1. ·

    First off, you sure know how to title a story to make people rush to read it. : )

    Second, if you’ve not yet read Stephen King’s ON WRITING, it’s the one writing book that got me to throw away my entire library of writing books. That book got me moving. Now, maybe it’s a “your mileage may vary” kind of thing, and you don’t even have to read the first half to get there, but that’s the book that answered a lot of what you said near the end of this post.

    Third, all writers are thieves. In my case, I’m terrible at it, because I *forget* that someone else said something and it wasn’t me. I’ll tell whole stories that I heard somewhere else but forget that I heard elsewhere as if I was the star of the story. And then, sometimes, I’ll sheepishly remember that it wasn’t my story, and I’ll correct accordingly.

    I don’t mean plagiarize, but instead, I mean that we borrow so much from other people’s lives. We create characters that taste like the real thing out of sewn-together parts of many connections and relationships we trail through.

    To me, it’s just part of it when writing fiction.

    Thanks for a thoughtful post.


  2. ·

    I’m friends with several highly regarded chefs and I will ask them how they create certain things, then I’ll go home and experiment until I get it right. Or I fail miserably and ask them for more pointers. 🙂 When I finally do get it right and serve it to my friends I am quick to explain where I got the idea. I respond as if the hours — and sometimes days or even weeks — I spent tinkering were wiped out by the fact I borrowed the idea.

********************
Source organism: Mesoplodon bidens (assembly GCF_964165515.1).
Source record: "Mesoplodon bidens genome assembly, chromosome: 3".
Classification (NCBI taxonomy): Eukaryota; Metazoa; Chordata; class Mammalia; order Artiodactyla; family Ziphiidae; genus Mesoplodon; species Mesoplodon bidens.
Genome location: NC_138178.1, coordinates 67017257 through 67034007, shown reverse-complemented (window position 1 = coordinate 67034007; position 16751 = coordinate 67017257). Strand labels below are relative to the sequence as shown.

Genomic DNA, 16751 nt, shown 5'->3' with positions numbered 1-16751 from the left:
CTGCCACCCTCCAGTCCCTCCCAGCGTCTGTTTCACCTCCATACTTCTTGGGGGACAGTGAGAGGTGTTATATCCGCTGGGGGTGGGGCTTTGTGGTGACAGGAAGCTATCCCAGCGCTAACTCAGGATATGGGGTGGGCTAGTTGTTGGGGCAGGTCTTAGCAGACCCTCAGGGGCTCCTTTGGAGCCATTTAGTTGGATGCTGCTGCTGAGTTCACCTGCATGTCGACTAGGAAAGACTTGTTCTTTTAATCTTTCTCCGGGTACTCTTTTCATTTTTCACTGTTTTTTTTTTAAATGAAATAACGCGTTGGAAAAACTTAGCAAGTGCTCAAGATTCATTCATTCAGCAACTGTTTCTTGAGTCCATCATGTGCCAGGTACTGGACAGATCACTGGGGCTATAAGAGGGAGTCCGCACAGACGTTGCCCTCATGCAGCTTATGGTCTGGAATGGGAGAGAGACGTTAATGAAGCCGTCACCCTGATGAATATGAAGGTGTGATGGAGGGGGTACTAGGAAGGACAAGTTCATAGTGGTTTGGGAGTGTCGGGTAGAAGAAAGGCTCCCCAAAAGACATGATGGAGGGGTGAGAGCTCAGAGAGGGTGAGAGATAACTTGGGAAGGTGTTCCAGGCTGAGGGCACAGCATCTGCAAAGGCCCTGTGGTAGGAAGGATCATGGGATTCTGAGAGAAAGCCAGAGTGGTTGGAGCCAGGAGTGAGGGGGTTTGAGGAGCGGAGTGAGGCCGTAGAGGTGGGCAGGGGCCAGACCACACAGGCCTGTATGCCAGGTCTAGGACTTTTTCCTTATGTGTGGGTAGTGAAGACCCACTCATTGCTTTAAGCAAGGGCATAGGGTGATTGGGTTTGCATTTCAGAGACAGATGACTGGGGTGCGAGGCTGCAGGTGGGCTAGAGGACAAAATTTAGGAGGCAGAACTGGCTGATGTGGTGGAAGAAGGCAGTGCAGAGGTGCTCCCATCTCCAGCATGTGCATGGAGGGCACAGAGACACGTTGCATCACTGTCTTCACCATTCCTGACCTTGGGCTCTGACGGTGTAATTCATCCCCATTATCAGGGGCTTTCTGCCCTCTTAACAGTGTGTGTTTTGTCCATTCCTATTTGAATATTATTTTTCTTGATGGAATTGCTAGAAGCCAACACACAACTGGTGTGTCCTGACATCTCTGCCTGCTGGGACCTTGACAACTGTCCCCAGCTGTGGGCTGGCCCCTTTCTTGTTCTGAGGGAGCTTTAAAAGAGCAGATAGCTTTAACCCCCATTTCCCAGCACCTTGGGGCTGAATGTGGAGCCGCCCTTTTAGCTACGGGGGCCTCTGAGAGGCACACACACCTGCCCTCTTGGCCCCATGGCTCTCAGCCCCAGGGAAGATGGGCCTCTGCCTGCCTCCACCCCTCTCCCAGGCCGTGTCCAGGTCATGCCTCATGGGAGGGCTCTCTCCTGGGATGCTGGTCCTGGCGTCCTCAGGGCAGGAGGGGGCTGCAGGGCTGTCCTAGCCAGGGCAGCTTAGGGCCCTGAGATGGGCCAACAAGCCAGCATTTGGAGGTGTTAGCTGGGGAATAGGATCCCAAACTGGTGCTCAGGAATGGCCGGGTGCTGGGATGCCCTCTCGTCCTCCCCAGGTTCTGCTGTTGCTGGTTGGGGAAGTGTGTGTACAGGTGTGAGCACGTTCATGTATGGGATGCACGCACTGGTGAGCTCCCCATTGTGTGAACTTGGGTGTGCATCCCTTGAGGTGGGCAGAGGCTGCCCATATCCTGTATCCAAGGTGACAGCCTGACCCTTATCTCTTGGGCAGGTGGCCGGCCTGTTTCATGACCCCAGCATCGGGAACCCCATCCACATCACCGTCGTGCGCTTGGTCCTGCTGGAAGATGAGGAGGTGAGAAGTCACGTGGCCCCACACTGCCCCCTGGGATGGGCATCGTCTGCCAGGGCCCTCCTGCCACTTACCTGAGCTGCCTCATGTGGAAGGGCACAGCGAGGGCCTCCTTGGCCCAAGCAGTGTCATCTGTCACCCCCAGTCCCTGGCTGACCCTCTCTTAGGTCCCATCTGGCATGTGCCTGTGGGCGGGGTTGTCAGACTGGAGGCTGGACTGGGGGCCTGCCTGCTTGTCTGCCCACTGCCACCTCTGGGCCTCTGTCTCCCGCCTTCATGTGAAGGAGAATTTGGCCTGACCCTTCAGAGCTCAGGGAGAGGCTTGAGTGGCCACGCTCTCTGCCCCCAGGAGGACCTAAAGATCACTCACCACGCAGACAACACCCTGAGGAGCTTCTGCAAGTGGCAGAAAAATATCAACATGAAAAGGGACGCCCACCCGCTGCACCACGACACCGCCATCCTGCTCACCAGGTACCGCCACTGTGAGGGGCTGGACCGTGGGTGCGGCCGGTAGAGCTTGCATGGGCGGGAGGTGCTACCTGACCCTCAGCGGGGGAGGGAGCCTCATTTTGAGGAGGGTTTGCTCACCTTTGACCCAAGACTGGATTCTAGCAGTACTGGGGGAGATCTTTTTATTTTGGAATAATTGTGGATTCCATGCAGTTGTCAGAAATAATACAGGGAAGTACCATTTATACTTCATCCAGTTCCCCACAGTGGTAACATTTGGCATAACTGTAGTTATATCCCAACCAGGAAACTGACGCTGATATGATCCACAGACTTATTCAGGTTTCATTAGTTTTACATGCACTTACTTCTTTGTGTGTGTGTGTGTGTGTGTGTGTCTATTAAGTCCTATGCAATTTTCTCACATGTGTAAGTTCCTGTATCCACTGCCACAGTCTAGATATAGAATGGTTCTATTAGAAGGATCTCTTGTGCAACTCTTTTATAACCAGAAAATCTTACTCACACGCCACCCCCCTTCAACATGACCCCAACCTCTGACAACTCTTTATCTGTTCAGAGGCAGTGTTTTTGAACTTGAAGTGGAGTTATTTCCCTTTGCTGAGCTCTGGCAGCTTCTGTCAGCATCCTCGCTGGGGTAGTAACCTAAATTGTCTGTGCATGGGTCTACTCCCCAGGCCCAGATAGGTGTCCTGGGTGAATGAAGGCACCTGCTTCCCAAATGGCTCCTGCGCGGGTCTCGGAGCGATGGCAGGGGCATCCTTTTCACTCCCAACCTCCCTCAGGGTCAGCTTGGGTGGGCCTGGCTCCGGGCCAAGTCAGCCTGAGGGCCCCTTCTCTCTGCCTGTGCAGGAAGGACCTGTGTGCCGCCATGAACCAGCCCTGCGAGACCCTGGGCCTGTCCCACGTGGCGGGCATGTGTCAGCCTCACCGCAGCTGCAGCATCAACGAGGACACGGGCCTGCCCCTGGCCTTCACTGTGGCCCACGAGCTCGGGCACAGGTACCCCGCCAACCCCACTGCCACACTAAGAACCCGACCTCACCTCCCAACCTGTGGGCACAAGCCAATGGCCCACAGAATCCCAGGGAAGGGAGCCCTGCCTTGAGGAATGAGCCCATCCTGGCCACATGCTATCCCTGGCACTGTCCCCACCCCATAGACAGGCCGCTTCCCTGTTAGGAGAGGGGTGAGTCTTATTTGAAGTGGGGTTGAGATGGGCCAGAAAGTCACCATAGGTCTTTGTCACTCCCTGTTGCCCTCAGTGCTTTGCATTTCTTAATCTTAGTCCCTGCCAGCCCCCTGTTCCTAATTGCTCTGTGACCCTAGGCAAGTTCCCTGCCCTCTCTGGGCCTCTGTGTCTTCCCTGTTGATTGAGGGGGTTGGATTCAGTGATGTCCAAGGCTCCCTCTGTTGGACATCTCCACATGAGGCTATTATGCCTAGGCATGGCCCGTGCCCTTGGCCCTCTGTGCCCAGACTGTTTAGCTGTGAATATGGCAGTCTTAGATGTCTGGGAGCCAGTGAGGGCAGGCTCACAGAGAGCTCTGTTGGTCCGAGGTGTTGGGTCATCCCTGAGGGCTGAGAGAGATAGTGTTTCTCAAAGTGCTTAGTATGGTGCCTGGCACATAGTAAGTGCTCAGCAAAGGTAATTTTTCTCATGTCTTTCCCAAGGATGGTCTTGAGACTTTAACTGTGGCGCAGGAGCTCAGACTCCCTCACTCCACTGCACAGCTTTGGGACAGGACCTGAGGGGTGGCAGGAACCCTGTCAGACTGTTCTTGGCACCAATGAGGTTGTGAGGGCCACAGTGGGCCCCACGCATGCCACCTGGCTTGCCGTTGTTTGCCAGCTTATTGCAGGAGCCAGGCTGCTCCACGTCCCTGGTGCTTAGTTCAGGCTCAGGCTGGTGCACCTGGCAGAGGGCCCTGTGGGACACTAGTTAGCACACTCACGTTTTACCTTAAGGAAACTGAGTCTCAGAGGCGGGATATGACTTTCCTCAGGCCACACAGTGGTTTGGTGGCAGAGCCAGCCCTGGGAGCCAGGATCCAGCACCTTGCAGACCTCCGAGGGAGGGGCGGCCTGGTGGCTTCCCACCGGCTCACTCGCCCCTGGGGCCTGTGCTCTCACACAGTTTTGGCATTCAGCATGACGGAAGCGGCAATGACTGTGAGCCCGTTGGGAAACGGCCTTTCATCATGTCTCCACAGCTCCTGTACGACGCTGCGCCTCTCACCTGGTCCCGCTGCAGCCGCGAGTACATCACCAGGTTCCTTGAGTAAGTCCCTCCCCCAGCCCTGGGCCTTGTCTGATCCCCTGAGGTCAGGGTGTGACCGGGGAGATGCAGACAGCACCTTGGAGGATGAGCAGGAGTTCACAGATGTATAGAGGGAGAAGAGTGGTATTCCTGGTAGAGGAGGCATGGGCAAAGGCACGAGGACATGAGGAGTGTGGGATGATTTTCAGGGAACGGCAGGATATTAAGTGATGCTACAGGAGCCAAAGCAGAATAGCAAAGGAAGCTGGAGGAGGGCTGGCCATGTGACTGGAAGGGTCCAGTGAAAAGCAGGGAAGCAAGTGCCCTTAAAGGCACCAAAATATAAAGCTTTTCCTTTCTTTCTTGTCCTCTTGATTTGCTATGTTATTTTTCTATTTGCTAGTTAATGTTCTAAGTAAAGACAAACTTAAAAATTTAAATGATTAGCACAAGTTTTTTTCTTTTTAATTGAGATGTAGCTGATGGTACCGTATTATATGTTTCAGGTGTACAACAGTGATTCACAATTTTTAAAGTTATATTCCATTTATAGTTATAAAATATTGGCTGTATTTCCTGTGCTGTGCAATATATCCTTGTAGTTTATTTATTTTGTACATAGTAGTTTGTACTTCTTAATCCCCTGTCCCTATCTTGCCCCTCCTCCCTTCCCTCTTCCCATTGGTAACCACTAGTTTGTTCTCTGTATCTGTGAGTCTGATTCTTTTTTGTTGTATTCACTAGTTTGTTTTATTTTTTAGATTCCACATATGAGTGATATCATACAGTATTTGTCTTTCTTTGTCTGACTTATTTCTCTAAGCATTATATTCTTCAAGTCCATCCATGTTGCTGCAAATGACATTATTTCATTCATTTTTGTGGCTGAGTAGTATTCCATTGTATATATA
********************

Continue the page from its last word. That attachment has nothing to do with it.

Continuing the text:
It is rare in our world that anyone comes up with something uniquely new. Everything is built on the foundation others laid. I think all us creative types need to be respectful of that, but we can’t become fearful that we aren’t always doing the new thing. That stifles creative flow and that’s the very thing the world needs more of, not less.

  3. Kat French

    Chris – Nice of you to drop by. King’s On Writing has been on my radar for years. But it took me till the last year to finally read The Artist’s Way and Pressfield’s The War of Art. Maybe it’s time to finally actually read it.

    And the gift for must-click headlines I learned on message boards. When you really want people to read your post and cough up advice, you learn how to give your thread a grabby title. 😉

    Charles – Hey, man. Good to hear from you. I never thought about how collaborative cooking is, but yeah. I mean, from tweaking your grandma’s recipe to “molecular gastronomy,” (which I love saying, despite not really knowing what it is, because the words are just so cool….) cooking is pretty much always building on the work of someone else. 🙂 But that doesn’t mean your contribution isn’t valuable.

    We’re all mad scientists, aren’t we? Experimenting and springboarding from someone else’s successes or failures.


  4. ·

    Even if you never heard or read anybody else’s words or ideas, your work has to be–at the very minimum–a collaboration between your Inner Creator and your Inner Editor. 🙂

  5. Kat French

    Marian, that may be the most stormy collaborative relationship I know of!


Leave a Reply